This article originally appeared in CityHome 2014.
By FATEEMA SAYANI
The H-Chair started as a university research project focused on customizing the dining environment without touching the surrounding space. The final version resembles a pop-up singular mini booth with a light strip embedded in the headpiece to provide both enclosure and illumination. “I wanted to re-evaluate what the dining chair is,” says Kyle Megill. “It seems to be at this standstill in that it serves the function enough and it’s factory-produced in a way that’s cost-effective.”
The Project: The idea was to incorporate features that normal dining chairs don’t have, such as lighting. The H stands for headspace, acknowledging the arched headpiece that’s designed to block out surrounding noise. The angle of the light is such that it doesn’t bounce off the plate.
The Look: A 53-inch-high back gives the chair a sleek sensibility, while its armless design imparts airiness, despite the top-heavy canopy. The ergonomic design of the lower back was inspired by Knoll’s Generation task chair and accounts for our various movements while dining: slouching after a meal, say, or sitting up and speaking animatedly.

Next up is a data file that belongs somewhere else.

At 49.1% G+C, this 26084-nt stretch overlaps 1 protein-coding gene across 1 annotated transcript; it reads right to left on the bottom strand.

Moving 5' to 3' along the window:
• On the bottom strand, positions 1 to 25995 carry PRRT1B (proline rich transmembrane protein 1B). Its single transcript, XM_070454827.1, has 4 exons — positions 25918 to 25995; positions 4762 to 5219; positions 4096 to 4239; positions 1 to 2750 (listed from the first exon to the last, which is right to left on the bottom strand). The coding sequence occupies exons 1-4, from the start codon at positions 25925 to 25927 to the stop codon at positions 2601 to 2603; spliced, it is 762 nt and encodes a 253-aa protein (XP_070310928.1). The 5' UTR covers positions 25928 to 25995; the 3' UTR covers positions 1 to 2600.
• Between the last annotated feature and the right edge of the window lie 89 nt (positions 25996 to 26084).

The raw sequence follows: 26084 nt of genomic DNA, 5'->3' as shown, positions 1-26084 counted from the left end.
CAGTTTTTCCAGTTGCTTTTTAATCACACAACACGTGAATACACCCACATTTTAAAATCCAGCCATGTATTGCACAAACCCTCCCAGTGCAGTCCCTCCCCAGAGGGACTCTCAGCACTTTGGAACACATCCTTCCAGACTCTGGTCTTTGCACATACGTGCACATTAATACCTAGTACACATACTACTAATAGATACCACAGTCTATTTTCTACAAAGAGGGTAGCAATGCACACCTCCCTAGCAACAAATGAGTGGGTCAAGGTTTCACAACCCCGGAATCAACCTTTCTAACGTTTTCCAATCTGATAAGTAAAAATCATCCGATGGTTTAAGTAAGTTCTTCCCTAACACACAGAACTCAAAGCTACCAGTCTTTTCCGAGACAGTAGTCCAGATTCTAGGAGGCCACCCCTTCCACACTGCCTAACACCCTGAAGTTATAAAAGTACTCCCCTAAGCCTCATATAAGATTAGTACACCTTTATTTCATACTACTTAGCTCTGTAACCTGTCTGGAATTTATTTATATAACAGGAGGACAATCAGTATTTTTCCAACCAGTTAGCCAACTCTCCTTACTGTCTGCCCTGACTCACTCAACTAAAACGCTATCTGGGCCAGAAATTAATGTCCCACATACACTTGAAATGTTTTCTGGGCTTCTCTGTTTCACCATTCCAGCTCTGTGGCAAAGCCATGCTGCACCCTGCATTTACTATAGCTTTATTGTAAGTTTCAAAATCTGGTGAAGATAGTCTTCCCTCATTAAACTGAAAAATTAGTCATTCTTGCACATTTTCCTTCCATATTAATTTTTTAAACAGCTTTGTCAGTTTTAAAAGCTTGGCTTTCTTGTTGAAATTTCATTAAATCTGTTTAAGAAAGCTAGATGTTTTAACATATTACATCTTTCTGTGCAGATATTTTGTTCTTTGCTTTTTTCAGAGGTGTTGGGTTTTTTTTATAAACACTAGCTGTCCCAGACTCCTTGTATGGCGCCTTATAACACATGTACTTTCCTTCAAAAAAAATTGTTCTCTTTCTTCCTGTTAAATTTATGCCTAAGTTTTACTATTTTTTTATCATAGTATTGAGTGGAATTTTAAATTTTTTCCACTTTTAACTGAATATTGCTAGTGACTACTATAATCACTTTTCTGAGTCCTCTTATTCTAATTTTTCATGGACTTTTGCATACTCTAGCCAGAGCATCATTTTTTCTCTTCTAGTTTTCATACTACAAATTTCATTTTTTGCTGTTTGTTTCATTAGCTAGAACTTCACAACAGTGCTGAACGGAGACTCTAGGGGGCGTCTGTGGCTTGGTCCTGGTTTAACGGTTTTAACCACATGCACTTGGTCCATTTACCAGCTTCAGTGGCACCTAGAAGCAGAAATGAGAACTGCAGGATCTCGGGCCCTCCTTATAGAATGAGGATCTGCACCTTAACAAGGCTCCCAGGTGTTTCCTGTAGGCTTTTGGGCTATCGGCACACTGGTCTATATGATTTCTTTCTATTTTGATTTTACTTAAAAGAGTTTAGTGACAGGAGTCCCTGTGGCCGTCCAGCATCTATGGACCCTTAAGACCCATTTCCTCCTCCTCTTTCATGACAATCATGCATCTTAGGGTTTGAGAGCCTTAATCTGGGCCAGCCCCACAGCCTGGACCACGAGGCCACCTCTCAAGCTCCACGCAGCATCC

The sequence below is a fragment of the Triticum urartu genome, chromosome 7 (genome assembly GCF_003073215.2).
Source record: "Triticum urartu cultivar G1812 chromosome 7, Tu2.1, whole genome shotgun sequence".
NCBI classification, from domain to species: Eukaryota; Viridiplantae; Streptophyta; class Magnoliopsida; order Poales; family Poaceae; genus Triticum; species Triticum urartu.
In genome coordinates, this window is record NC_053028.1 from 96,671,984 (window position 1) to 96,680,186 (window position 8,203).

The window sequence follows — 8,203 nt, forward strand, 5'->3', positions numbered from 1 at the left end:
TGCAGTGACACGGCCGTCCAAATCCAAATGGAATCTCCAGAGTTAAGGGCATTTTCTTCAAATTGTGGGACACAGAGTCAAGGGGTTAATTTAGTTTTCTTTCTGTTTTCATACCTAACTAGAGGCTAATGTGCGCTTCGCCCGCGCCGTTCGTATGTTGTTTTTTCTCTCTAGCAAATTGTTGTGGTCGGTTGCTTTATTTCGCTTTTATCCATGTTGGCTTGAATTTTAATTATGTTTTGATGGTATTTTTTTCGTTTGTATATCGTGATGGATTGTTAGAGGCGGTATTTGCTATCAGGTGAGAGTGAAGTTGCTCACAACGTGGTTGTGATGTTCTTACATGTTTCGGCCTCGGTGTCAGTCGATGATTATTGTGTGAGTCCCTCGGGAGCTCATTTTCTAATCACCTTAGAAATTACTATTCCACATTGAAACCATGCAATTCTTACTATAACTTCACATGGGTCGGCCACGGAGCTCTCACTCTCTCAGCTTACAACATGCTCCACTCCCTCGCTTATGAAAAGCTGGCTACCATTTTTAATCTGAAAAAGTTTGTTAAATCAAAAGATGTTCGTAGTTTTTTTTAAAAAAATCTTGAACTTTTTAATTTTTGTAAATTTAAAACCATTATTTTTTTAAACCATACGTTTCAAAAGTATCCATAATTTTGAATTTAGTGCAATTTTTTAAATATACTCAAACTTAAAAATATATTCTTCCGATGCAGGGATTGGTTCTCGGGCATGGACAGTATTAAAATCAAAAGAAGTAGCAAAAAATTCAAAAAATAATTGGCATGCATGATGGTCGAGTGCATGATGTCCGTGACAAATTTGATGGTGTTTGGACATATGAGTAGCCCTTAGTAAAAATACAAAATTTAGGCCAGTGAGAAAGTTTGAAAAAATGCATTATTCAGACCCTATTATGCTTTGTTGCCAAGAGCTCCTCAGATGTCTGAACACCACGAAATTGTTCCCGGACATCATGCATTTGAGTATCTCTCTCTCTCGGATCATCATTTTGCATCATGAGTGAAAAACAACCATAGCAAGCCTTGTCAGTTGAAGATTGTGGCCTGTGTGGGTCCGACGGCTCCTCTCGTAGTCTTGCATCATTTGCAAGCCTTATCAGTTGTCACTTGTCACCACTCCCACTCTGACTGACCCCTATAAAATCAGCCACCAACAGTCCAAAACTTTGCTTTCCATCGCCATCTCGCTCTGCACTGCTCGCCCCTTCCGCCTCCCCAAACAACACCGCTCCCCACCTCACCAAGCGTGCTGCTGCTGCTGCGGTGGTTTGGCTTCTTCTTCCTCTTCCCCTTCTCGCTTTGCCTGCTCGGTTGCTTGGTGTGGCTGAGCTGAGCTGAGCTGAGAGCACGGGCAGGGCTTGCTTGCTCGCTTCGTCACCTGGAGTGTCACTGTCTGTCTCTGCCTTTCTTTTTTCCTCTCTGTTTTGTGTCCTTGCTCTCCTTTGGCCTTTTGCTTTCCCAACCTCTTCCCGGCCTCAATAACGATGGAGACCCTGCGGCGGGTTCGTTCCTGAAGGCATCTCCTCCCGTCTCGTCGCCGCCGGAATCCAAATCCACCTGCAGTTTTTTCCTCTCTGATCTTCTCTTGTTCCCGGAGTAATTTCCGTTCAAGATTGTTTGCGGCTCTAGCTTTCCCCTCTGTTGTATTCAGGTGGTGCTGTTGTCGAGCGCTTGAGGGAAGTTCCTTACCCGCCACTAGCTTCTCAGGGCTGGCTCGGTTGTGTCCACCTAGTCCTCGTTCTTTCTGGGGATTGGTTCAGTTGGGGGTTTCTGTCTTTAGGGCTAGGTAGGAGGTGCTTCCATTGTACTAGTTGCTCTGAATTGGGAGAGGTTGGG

The Path: Megill, 24, grew up in Nepean and graduated from Algonquin College in 2013 with a bachelor of applied arts in interior design.
Recent Achievements: Megill registered his business name and is looking for manufacturers for the H-Chair. He also works as an interior designer at Atkinson Schroeter Design Group in Centretown.
Challenges of the Field: “Restaurants are not going to spend $2,500 on a chair,” Megill says. “If you have 50 chairs, that’s a lot of money.” He needs to get the H-chair on a run to keep it affordable and would love to see it on a high-end manufacturer’s line. “Having a single SKU in the world we live in is only great if you’re selling to the individual homebuyer.”
Coming Up: Megill is working on a series of household items linked by a common storyline.
H-Chair estimated price: $899. kylemegill.com.